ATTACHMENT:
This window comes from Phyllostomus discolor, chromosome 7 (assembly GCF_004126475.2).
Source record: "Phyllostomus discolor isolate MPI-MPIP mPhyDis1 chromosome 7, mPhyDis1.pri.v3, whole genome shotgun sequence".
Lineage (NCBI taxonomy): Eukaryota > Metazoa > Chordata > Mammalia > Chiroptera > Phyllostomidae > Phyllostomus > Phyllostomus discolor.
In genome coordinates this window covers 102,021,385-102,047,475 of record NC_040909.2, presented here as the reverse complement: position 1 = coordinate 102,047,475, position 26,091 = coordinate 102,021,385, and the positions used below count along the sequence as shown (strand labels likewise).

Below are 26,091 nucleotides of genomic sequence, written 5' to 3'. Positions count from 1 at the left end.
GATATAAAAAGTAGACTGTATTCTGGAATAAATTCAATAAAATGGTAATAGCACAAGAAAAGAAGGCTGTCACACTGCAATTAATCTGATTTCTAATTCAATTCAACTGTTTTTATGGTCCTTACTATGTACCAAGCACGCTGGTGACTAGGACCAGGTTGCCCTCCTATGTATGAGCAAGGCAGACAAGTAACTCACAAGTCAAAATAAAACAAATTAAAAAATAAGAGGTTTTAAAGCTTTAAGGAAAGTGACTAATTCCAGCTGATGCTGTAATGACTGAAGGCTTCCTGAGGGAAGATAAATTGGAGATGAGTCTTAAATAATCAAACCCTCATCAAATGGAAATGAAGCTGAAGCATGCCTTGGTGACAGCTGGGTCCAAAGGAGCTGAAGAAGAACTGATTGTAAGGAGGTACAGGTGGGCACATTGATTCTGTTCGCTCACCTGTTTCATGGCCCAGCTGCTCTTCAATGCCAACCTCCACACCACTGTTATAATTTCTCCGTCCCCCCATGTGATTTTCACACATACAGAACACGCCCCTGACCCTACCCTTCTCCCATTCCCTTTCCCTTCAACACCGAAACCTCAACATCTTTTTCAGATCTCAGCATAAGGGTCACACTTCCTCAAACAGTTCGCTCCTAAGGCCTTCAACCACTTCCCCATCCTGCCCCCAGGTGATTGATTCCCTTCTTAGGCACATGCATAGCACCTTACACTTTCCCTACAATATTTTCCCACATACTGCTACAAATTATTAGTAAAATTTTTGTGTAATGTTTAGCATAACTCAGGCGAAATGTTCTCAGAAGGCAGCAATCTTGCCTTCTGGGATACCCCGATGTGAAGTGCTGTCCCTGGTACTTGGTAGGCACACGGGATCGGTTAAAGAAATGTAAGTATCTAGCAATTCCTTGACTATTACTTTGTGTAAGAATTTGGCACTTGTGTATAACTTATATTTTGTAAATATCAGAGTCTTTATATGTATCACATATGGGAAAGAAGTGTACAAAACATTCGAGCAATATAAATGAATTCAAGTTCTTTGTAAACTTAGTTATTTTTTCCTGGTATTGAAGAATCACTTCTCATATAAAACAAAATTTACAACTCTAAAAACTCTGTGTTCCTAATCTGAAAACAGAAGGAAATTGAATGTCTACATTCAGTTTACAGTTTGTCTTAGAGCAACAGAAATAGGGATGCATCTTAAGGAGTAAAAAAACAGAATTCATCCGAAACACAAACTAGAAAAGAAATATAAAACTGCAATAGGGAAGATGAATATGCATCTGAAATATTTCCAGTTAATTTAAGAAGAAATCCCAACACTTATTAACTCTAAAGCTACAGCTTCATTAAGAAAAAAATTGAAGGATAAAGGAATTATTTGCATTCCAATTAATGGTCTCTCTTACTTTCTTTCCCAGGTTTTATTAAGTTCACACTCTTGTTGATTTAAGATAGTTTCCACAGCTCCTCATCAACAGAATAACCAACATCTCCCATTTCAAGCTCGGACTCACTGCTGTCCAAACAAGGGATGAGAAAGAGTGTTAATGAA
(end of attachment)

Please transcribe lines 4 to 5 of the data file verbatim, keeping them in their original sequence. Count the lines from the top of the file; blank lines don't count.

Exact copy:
In genome coordinates this window covers 102,021,385-102,047,475 of record NC_040909.2, presented here as the reverse complement: position 1 = coordinate 102,047,475, position 26,091 = coordinate 102,021,385, and the positions used below count along the sequence as shown (strand labels likewise).

Below are 26,091 nucleotides of genomic sequence, written 5' to 3'. Positions count from 1 at the left end.